Minnesota hits the road for the second straight week Saturday, looking to snap a five-game losing skid. Purdue on the other hand is looking to secure its second consecutive Big Ten win after a frustrating start to the season which saw several Boilermakers plagued with injuries. The Golden Gophers hold a 33-30-3 advantage in the series and have captured the last two contests by an average of 13 points. Despite being out-gained last year 402-281, Minnesota earned a 35-20 Homecoming victory over Purdue by impressive defensive and special teams efforts. The Gophers forced three turnovers and converted two into short touchdown drives, while also getting a 47-yard blocked field goal return for a touchdown.
Minnesota enters the weekend ranked sixth in the conference in passing (242.7), eighth in scoring (26.2), rushing (154.3) and total yards (397.0). In last week’s loss to Wisconsin, Minnesota garnered only 345 total yards with just 122 yards on the ground. QB Adam Weber, who ranks fourth in the league with 241.3 passing yards per game, finished the day with 249 yards on 11-for-25 passing and moved into fifth place in Big Ten history with 806 career completions. Eric Lair was the Gophers’ leading receiver with four catches for 78 yards, while DeLeon Eskridge paced the Gophers in rushing with 21 carries for 72 yards. This battle could be decided in the trenches as the Minnesota offensive line ranks 28th in the country with just 1.17 sack allowed each game while Purdue ranks fourth nationally with 3.4 sacks per outing and 10th with 8.0 tackles for loss per contest. In last week’s win at Northwestern, Purdue amassed five sacks and nine tackles for loss, marking its fifth straight game with at least three sacks and six TFLs. Senior Ryan Kerrigan posted a sack in his fifth straight outing, pushing his Big Ten-leading season totals to 5.5 sacks and 13.0 tackles for loss. Junior Joe Holland and sophomore Dwayne Beckford both posted double-digit tackles, finishing with 12 and 11, respectively. Overall, the Boilermakers give up 21.0 points, 222.2 passing, 135.2 rushing and 357.4 total yards each time out.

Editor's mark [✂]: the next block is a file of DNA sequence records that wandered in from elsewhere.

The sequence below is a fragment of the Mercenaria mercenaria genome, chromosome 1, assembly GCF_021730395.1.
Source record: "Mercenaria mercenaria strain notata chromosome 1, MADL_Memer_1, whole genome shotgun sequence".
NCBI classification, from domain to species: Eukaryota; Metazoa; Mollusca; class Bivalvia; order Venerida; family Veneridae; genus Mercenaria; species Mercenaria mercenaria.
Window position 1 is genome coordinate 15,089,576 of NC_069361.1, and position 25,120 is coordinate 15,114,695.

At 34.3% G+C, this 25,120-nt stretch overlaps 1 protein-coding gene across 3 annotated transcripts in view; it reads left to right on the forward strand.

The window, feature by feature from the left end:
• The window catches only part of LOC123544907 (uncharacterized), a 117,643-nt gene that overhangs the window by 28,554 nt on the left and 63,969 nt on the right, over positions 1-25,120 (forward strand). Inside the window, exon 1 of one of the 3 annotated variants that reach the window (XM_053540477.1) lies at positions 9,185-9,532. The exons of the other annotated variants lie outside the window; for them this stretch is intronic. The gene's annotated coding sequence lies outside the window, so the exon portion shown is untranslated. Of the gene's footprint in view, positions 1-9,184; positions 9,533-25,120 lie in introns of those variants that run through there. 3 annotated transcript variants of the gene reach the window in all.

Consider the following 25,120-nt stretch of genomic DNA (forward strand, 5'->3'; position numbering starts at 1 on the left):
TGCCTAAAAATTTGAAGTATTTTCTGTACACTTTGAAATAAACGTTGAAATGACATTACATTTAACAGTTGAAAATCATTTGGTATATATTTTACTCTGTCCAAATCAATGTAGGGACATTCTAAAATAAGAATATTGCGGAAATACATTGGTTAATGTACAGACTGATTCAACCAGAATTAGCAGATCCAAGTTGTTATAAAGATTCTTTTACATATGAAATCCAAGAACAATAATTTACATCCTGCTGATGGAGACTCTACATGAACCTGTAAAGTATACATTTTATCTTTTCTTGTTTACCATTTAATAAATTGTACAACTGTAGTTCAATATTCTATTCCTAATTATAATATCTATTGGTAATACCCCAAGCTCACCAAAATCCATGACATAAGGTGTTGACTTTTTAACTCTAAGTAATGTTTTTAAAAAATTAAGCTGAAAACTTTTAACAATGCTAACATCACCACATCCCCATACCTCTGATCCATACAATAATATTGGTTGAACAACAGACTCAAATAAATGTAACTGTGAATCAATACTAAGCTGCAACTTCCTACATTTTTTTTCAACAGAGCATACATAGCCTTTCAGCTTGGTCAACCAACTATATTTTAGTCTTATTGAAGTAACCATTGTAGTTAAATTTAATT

While all eyes will be on the Boilermaker pass rush Saturday, they might be focused on the rushing attack when Purdue is on offense. The Boilers enter the weekend ranked 30th in the country in rushing (196.8), while the Gophers are struggling to contain the ground game, rating 100th nationally at 196.3 yards allowed each time out. Purdue has posted fourth straight 200-yard rushing efforts and will look to improve that streak by committee. Last week redshirt freshman QB Rob Henry paced the team with 132 rushing yards on 16 carries, while senior Keith Carlos recorded a career-high 64 yards on seven rushes. Henry, however, only got it done on the ground as he passed for just 47 yards on 6-of-18 passing with one interception. His 47 yards marked the fewest for the Boilermakers since 1988. Dan Dierking leads the team in rushing for the year with 277 yards on the ground. Minnesota currently ranks 10th in the conference in total yards allowed per game (417.8) and 11th in yards allowed per play (7.2). The 15 rushing touchdowns allowed by Minnesota are three more than what the Big Ten’s top-five rushing defenses have combined to give up this year. Gary Tinsley and Kyle Henderson are coming off career highs in tackles with 14 an 11, respectively, while Ryan Collado (11) and Kyle Theret (10) also notched double-digit tackle figures in the loss last week. Minnesota still boasts a turnover margin of plus-4, which ranks 21st nationally. Michael Carter is tied for fourth in the conference with a pair of picks.